Field Notes
U.S. Fish & Wildlife Service
Field Notes Entry   
ARCTIC: Traditional Knowledge and Western Science Camp Captivates Young and Old Alike!
Alaska Region, September 1, 2005
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In the beaming sunlight at Dachanlee (Timberline), on August 15, 2005, students, elders, village residents and biologists patiently gathered and bowed their heads as Reverend Trimble Gilbert said an opening prayer to bless the annual Alaska Native Traditional Knowledge and Western Science Camp in Arctic Village. This first day of camp was Biology Day, and biological staff from Arctic Refuge and Council of Athabascan Tribal Government (CATG) were eager to share their work with the audience.

Arctic Refuge staff partnered with the Native Village of Venetie Tribal Government (NVVTG), Arctic Village Council, Fort Yukon Rural Center-University of Alaska Fairbanks (UAF) and CATG to sponsor the annual traditional knowledge and western science camp. At the camp, professional refuge staff and CATG biologists shared the results of their latest studies with village members, and village elders shared Athabascan traditional knowledge with the youth. On Biology Day, biologists shared a myriad of fascinating topics with the group, including fish identification, information about caribou, sheep and migratory bird populations in the vicinity, and plant and insect research. Refuge staff also conducted a hands-on field gun safety course that included shoot / don?t shoot scenarios, safe gun handling methods, and sessions on judging shooting distances.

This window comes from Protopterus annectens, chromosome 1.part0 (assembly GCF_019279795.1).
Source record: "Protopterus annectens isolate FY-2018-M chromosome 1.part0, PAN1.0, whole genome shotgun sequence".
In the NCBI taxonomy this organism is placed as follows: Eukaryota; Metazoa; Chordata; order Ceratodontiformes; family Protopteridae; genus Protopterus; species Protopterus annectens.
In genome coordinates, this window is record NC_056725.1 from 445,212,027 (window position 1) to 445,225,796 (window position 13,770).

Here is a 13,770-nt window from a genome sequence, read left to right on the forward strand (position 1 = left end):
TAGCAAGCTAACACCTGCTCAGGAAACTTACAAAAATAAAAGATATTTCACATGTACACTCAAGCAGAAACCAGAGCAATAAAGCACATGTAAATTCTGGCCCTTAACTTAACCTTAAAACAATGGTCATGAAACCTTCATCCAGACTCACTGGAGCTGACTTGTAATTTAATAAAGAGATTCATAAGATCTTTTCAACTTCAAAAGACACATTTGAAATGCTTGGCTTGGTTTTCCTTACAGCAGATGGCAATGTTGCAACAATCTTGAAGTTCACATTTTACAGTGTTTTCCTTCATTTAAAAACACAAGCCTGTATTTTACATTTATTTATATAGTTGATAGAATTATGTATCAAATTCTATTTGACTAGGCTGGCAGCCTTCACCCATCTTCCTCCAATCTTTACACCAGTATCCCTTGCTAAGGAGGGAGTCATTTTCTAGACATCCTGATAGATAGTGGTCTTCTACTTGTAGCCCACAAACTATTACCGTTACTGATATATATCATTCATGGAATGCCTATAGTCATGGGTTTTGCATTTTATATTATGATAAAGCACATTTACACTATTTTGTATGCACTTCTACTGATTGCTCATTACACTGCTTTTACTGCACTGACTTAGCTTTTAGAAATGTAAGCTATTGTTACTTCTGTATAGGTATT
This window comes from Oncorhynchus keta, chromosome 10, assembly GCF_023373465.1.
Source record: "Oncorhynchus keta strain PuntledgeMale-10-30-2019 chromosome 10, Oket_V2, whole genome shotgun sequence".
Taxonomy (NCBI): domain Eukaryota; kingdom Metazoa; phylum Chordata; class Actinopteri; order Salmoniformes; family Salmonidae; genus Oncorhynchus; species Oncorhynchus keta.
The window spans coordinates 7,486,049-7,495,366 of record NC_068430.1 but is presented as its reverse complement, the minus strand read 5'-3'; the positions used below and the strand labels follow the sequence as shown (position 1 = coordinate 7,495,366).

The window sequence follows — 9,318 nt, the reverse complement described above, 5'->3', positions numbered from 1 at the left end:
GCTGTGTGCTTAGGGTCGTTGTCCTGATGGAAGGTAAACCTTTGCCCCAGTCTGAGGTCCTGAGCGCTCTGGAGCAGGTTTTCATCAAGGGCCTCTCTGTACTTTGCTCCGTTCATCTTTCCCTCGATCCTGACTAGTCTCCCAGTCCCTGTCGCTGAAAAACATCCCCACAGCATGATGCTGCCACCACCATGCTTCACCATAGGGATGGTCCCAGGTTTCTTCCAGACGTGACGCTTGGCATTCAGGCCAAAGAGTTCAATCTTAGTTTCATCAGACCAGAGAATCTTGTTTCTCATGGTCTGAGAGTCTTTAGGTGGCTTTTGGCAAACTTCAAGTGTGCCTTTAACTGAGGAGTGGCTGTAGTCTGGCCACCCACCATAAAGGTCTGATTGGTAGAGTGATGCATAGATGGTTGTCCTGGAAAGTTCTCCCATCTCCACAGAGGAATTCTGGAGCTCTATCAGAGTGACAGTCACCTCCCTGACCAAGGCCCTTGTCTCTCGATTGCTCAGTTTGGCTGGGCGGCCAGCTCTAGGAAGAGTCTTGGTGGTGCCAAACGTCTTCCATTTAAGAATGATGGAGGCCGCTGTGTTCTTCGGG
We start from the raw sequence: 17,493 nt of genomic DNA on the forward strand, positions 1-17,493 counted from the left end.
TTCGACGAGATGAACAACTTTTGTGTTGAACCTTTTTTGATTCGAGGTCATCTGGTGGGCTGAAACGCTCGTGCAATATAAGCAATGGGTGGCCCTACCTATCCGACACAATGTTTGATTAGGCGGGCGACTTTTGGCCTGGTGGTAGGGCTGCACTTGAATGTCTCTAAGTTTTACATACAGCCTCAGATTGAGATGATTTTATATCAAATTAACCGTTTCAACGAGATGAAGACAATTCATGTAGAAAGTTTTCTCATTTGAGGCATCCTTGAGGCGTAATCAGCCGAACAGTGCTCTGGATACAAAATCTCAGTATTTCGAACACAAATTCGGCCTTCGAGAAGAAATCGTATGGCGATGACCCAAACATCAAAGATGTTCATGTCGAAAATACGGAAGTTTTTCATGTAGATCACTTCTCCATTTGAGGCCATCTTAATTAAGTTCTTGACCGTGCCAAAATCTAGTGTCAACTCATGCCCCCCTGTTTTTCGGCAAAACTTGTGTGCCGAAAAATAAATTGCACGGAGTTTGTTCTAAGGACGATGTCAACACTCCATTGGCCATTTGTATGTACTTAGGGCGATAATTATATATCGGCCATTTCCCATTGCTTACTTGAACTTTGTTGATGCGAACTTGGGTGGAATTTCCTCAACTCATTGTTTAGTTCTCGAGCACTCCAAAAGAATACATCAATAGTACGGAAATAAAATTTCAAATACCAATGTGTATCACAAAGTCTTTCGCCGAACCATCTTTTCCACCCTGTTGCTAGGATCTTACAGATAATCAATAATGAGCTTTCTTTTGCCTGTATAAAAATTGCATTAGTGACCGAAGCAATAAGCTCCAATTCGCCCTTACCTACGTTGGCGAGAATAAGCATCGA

Participants arose to more spectacular weather the following morning, Traditional Knowledge Day. Students were taught the finer qualities of trapping, singeing and cutting ground squirrels, and were then rewarded by getting to eat the local delicacy afterwards. They also watched as an elder expertly filleted king salmon, cut it into strips and hung them on a pole to dry and smoke. Later, elders, refuge staff and a high school teacher joined in plucking and singeing the feathers off ducks before cooking them on an open fire and making duck soup. The soup was enjoyed by all! Students also learned how to make fried bread. On a nearby hill, elders taught traditional skills including trapping, snaring, safe hunting practices and wilderness survival.

As the camp came to a close and people started heading back to the village, excited students and instructors alike were overheard saying, ?I can?t wait to come back to camp next year! What a great way to start the new school year!?

Photos are available upon request. Please contact Joanne Ahlfs at 455-1834.

Contact Info: Kristen Gilbert, 907-786-3391, Kristen_Gilbert@fws.gov
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